What Walking Through Tragedy Has Done to My Faith

In an instant, the normal, safe, beautiful glass walls of my life came crashing down around me. As the dust and broken shards settled at my feet, I found myself at a crossroad: Bitterness or growth?

photo courtesy of Taylor Schulz Photography
photo courtesy of Taylor Schulz Photography

August 16, 2013:

I remember the sunshine. The feel of the wind in my hair as I drove home from the dentist’s office with my windows down and my radio loud. I can still sense the excitement at the thought of my boyfriend coming over later that night and the nervous anticipation of leaving for my first year of college in the morning.

No one else was home.

My siblings were all at school, my dad at work, and my mom out running errands. The only other people around were Andy Bender and his son, Chandler, who was a year older than me. Andy was a jack of all trade-he could fix anything–and he had become almost like a second dad to me that summer.

Andy loved to talk, and I remember purposely walking out of the house five or ten minutes earlier than necessary when I was going somewhere so I would have time to stop when he inevitably started chatting.

And he was always so interested in my life–he asked about my college plans, my boyfriend, my mission trip, detasseling, you name it-things my own dad didn’t always have the time to ask about.

His familiar greeting of “Mornin’ Sunshine!” always brought a smile, and he was determined to replace the hood of my car (I’ve hit a cow and two deer…) and polish it before I left for college. He was almost done, too…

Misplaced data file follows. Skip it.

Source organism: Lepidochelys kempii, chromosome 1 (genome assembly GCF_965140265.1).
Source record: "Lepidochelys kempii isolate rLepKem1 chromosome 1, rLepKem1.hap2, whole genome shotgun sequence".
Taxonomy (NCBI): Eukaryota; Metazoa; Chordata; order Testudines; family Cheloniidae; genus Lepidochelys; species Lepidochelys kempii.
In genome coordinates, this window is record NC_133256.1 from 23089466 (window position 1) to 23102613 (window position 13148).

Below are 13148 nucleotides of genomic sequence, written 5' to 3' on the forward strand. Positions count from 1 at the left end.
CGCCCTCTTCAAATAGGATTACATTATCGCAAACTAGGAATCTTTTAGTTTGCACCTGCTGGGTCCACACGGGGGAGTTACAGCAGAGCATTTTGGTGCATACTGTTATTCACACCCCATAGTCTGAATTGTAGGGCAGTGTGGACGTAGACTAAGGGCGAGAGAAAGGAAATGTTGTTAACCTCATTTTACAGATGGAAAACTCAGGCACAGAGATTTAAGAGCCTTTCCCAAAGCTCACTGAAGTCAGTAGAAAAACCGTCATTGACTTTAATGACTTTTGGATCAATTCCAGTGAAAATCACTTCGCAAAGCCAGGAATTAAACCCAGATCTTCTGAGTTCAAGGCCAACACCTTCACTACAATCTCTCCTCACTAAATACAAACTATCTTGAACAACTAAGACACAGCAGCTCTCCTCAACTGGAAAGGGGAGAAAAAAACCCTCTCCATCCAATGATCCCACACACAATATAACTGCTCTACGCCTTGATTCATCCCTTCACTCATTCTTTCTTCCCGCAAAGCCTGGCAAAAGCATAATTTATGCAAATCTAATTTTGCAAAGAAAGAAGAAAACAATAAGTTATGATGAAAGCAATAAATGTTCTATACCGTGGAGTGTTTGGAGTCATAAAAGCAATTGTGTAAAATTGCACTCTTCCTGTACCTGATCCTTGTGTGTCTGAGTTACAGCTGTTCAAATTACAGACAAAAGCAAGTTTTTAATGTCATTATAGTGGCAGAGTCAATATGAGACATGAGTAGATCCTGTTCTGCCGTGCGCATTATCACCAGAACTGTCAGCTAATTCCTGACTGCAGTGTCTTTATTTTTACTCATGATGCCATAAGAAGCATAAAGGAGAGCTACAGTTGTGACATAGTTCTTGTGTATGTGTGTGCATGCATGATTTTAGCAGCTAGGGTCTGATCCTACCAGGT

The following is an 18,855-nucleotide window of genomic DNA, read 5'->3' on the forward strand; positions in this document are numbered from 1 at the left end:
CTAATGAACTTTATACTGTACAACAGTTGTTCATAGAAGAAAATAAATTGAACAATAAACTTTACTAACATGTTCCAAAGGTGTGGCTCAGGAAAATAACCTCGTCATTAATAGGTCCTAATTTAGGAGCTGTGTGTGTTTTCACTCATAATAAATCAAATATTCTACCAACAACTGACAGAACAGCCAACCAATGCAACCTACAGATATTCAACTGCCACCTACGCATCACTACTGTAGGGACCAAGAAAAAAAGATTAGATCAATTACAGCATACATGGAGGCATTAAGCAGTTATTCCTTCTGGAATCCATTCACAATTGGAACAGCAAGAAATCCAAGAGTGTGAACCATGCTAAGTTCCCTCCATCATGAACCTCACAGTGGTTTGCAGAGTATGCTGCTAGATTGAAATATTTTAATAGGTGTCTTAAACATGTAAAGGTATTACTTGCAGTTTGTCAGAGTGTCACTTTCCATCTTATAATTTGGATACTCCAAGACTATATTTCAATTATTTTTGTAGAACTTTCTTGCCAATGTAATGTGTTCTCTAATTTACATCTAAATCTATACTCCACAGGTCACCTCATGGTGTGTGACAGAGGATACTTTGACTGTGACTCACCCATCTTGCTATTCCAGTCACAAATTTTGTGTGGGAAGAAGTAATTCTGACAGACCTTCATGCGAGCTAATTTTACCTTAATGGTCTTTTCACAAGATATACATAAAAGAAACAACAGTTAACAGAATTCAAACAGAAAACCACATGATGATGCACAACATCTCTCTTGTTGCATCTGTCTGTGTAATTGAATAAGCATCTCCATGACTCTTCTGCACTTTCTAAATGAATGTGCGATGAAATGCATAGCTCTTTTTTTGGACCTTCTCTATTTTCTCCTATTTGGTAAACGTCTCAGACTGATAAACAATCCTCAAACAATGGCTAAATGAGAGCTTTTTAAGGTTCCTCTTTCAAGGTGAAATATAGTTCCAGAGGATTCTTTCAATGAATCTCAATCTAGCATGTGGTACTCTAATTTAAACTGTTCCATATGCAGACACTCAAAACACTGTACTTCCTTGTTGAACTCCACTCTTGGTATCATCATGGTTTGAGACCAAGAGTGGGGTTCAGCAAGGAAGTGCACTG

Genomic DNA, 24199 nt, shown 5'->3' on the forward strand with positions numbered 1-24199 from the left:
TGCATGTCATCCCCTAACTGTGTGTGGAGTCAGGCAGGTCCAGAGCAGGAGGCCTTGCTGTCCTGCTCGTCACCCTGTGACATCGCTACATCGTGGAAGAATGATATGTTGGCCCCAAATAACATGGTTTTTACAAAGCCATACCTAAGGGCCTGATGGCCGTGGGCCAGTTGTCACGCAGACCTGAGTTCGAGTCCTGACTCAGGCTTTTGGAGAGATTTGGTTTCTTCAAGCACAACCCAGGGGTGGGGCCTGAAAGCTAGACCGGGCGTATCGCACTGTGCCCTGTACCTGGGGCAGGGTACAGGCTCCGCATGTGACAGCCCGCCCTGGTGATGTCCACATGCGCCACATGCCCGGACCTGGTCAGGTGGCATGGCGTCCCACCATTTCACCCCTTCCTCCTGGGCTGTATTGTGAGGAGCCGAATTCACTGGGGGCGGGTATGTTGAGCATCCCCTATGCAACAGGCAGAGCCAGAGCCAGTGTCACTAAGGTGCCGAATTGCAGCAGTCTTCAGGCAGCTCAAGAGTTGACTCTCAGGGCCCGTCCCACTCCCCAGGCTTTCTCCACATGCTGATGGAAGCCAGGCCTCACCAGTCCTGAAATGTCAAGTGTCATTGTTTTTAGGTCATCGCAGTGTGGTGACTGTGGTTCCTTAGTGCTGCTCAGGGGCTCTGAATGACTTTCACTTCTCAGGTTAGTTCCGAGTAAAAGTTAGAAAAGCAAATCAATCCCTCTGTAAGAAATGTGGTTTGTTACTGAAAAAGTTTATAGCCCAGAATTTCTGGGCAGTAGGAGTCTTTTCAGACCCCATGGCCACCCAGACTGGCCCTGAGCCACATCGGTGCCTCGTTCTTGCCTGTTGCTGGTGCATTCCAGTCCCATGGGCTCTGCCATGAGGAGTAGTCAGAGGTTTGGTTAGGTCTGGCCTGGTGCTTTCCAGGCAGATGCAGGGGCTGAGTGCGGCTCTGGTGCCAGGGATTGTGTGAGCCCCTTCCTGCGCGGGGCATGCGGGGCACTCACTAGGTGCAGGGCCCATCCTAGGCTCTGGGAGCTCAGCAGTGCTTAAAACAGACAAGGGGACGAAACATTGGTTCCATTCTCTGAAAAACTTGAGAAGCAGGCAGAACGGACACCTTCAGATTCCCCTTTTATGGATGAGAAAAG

I was in my room that afternoon, finishing up some last minute packing. My window was open, and I heard shouting. I looked out my window, thinking someone had arrived, but I could only see part of the driveway, so I gave a shrug and went back to packing.

Suddenly I heard the back door fly open and boots stomping through the kitchen.


Instant terror set in as I ran downstairs to find Chandler holding the phone, frantically trying to dial and then thrusting the landline phone at me when he couldn’t get it. I started to dial as I asked what was wrong, and, honestly, to this day I can’t remember what he said–but I remember following him outside and catching just a glimpse of the horror scene in the garage: Andy was on the ground, one of my dad’s work trucks was partially covering his body from my view, and there was what seemed like an insane amount of blood surrounding him. Chandler ran over to him just as the dispatcher picked up.

“911, what is your emergency?”

I relayed the necessary information as best I could–my name, what I knew about the situation, Andy’s name and age, and my address. I thought I was speaking at a reasonable rate for someone in an emergency situation, but she made me repeat my address at least five times before I finally heard the sirens in the distance.

Chandler came running back out of the garage, his voice begging me to help. “What do I do?? I don’t know what to do!” Honestly I didn’t know what to do either, but I asked if he had applied pressure and that I would go get some rags to use. By the time I got back outside, however, Chandler had already taken off his own shirt and applied it to the wound on Andy’s neck.